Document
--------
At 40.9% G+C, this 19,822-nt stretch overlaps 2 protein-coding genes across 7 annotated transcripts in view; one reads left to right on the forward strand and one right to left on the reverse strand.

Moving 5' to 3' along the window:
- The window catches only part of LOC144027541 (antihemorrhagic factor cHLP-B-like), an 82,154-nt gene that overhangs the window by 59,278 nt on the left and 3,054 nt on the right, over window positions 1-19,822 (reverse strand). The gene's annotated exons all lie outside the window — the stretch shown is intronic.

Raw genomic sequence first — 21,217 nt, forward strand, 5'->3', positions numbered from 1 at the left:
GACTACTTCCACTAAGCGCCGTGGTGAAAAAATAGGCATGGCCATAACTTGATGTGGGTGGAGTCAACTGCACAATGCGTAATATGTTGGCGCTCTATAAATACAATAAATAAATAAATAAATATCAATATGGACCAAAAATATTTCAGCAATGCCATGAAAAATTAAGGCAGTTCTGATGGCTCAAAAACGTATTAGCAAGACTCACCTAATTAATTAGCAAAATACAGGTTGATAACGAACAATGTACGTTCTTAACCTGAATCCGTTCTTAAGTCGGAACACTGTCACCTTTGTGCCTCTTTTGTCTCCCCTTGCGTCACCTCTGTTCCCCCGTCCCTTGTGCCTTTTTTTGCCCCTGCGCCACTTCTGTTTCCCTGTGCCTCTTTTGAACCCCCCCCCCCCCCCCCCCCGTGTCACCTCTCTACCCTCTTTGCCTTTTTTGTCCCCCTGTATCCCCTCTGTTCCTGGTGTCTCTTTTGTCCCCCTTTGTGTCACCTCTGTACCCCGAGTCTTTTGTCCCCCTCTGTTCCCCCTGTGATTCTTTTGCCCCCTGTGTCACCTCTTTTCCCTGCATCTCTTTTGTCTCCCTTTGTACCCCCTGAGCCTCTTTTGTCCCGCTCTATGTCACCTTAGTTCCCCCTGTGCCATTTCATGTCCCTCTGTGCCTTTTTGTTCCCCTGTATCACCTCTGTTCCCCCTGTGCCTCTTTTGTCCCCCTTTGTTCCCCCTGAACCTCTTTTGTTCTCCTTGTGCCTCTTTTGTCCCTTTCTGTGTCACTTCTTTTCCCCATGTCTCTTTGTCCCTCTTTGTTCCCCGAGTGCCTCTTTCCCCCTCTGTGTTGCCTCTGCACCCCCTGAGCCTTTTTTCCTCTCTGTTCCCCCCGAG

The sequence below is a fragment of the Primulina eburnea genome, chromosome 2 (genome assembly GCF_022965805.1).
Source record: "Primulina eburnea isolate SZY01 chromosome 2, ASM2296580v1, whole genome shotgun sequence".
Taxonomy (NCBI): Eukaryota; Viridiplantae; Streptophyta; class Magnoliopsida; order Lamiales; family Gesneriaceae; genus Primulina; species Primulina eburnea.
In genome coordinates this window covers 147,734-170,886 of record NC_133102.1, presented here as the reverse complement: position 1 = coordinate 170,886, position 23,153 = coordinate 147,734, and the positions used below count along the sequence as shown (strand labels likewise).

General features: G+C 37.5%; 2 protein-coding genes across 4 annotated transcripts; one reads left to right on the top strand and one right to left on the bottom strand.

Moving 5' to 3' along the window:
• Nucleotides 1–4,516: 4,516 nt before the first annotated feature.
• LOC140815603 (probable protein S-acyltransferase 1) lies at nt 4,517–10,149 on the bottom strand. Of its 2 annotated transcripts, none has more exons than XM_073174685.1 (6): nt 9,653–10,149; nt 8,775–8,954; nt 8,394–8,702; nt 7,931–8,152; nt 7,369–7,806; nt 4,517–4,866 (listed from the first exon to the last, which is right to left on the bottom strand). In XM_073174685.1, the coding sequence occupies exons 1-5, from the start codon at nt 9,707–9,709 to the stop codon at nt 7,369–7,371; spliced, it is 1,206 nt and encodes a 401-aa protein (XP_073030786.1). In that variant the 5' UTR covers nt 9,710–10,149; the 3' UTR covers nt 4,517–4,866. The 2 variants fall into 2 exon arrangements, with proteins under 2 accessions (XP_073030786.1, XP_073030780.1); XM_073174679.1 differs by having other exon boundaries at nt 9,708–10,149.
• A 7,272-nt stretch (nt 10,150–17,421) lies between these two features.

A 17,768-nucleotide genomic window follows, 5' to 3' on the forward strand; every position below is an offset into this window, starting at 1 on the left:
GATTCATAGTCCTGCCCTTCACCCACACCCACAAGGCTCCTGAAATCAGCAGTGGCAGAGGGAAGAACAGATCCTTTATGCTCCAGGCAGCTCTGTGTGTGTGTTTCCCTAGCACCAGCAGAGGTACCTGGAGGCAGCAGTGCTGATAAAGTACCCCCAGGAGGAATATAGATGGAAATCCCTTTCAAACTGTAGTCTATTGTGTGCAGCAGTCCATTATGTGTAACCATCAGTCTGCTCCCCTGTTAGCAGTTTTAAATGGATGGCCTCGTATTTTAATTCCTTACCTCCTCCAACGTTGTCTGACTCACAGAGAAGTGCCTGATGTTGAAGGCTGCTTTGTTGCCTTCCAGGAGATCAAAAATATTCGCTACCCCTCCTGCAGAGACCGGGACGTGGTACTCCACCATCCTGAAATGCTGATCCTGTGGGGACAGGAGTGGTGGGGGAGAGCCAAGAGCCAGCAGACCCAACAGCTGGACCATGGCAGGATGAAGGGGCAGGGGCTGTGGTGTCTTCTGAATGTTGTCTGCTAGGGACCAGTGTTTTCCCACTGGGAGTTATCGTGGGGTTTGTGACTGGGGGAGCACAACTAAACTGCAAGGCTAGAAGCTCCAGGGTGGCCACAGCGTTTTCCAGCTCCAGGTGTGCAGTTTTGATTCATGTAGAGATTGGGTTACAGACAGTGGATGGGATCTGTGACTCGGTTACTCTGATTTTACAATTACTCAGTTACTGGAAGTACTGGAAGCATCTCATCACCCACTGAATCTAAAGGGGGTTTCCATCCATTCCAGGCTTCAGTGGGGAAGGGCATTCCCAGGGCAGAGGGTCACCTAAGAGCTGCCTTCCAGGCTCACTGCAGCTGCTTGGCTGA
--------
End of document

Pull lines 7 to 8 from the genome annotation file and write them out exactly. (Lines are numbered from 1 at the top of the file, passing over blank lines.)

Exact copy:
Source record: "Primulina eburnea isolate SZY01 chromosome 2, ASM2296580v1, whole genome shotgun sequence".
Taxonomy (NCBI): Eukaryota; Viridiplantae; Streptophyta; class Magnoliopsida; order Lamiales; family Gesneriaceae; genus Primulina; species Primulina eburnea.